A baseball player stealing base by sliding in head first.

Baseball Ankle Injuries: 7 Excellent Strategies To Prevent Them

With the approach of the summer, many of us will be looking forward to enjoying a weekly (or more frequent) game of baseball. However, by its very nature, baseball introduces a risk of ankle injuries, some of which could sideline you for the rest of the season.

In this post, we first examine why ankle injuries are a factor in baseball. We then go on to list the most common types of baseball ankle injury. Finally, we shall suggest 7 strategies to follow to try to avoid baseball ankle injuries.

Frequency Of Ankle Injuries In Baseball

As evidence of the high risk of ankle injuries involved in playing baseball, we refer to this study, which covered a six year period between 2011 and 2017 and focused on baseball players in both Major League Baseball (MLB) and Minor League Baseball (MiLB).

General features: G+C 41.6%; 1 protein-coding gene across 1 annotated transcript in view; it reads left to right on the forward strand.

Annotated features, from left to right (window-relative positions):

During this period, a total of 4,756 baseball ankle injuries were recorded among the players included in the study. They resulted in an average of 27 days of missed activity. The injuries to MLB players tended to be more serious than those to MiLB players and were 1.7 times more likely to require surgical treatment.

Why Does Baseball Introduce A High Risk of Ankle Injuries?

Baseball carries a risk of ankle injuries due to the nature of the sport and the specific movements required by the sport. Some reasons why baseball players are susceptible to ankle injuries include:

A baseball player sliding into base - one of the movements that increases the risk of baseball ankle injuries.
Sliding into base is one of the movements that introduces a risk of a baseball ankle injury.
  1. Running and Base Sliding: Baseball involves running, sprinting, and sliding into bases (see image on the right), which puts stress on the ankles. The sudden changes in speed, direction, and impact during these movements increase the risk of ankle sprains or fractures.